Sitting, shaking at age eleven with a bayonet pressed against my chest. And Horst speaks of it with humor, humility and forgiveness. Makes me wonder what any one of us would take away from the same. Not that I wish it on any human, but Horst’s story is a sobering testimony of survival of the mind and of spirit… One that I hope will enlighten us to a charitable outlook towards the citizens trapped in the backgrounds of any battle.
The closet I can get to empathize is to relate the stories of my parents, survivors of the German Blitz; and, of their stories of fear, courage, heroes and carnage. Tales of brave citizens and of undetonated buzz bombs.
Horst recounts, “We found so many ammunitions it was unbelievable. It was a bazaar heaven for young boys. I mean thousands of rounds of ammunitions, all just lying around. Guns, knifes, bayonets, everything you can imagine. Dead people too… Lots of dead people…” He pauses. “They took away the dead Russians, but not the dead Germans.”
Again, I listen.
“We were just very lucky that our house did not get hit. It was just like plain luck if you did not get hit. They open up the bomb bays and the bombs are indiscriminate.
Actually, when you were outside you could see it. You know, because the Americans used to come during the day. The English used to come at night. The sirens would start, and wherever you could go, you would go. We did not have great big bunkers like they show in the movies where hundreds and hundreds of people could go. We’d just run to the basement, you know, with reinforcement, big wooden pieces, but that doesn’t really mean anything.
You could hear the flack shooting like crazy, the searchlights going like that all over. You could see it, right through the basement windows. A lot of people did not make it. It is just a draw… that’s all.”
We talk about the good and bad in people and how war draws the best and the worst out of man.
“We are all human…” Horst proposes, “…. We are all the same. Cut me… Cut you… The same blood comes out. We all have different upbringings, different beliefs, different prejudices or whatever, but basically we are all very-very much the same. No matter what color or creed.”
Horst is now retired from his life as a commercial painter. He reviews his life, “There were some pretty tough times and after, good times. After all who enjoys a good time more than those who have had bad times.
If you were born with a silver spoon and you have always gotten all that you wanted. You can buy the nicest clothes, the best food… you don’t get too much excited about anything.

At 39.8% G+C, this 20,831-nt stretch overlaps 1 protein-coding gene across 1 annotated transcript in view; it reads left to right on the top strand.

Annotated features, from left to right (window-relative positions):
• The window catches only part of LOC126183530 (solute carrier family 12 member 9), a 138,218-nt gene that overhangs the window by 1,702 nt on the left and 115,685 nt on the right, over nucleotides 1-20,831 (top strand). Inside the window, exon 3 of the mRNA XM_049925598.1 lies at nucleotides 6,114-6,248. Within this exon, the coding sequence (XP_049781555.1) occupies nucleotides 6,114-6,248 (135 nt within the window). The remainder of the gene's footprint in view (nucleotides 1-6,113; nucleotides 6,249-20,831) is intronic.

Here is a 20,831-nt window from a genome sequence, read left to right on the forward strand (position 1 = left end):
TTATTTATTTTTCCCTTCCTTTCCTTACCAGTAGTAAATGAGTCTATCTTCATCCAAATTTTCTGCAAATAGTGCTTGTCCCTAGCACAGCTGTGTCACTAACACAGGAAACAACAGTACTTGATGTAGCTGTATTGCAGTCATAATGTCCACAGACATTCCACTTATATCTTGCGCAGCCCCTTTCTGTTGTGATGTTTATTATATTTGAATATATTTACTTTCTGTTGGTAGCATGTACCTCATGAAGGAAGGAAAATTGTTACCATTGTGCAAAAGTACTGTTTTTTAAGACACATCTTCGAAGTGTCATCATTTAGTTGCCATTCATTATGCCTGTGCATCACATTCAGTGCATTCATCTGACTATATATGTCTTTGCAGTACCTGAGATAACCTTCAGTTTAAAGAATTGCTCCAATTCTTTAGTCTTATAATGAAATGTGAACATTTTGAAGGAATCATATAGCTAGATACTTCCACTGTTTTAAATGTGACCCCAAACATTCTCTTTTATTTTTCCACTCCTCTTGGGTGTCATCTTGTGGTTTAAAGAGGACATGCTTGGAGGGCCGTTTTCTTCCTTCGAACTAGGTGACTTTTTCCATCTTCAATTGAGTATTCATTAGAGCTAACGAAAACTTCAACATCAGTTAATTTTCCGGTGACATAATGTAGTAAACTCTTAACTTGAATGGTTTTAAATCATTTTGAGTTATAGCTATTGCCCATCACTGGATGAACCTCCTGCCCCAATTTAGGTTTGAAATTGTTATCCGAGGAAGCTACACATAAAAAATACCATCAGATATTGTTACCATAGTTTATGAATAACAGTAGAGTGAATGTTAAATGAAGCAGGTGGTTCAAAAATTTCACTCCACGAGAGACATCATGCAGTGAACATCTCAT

I’ve worked for people like that, and that is not who I am.”
“People are basically good…” Horst accounts, “’… It all depends on what type of environment they are brought up in. Not necessarily in what country, but the environment. They are formed from about age zero to fifteen, sixteen, seventeen. That totally shapes you.
I was in an environment that was very toxic. It was very dangerous. You could have got killed the next day. So you don’t put that much emphasis anymore about you and are not that much worried about getting there; the final stages in life, like a lot of people do. It’s very simple to say, ‘I can be friends with anybody, but sometimes they are beyond my influence.’”
Elizabeth has a history that matches that of Horst. They did not meet in Europe. They met years later while residing in Canada. Born in Germany, then to Yugoslavia, Elizabeth tells me of her childhood. “After the war Yugoslavia threw me out and I was placed in a relocation camp. I was there for nine years and began working at age fourteen.”
Elizabeth chooses not to overly talk of the past, Horst has been their spokesperson, but she does make a set of forward thinking remarks.
“We must continue to make the greatest effort to conserve our natural resources. And to not rip our Earth apart as we are doing now. Oh my gosh! If we don’t we are heading towards disaster.”
Horst contributes, “You know there is a word for it – It is called Armageddon.”
Elizabeth resumes, “I truly believe the younger people have the ability to do something about it. I just hope that they will be able to conserve, not destroy our natural resources. That would be my biggest wish.”
Horst looks forward, “’There are people in every country that will use any means to enrich themselves materialistically. You can go to Russia or whatever country. We have those people in America too. In German they say, ‘Sie werden auf alle Schrittmotoren um dorthin zu gelangen,’ which means, ‘They are stepping on all to get there.’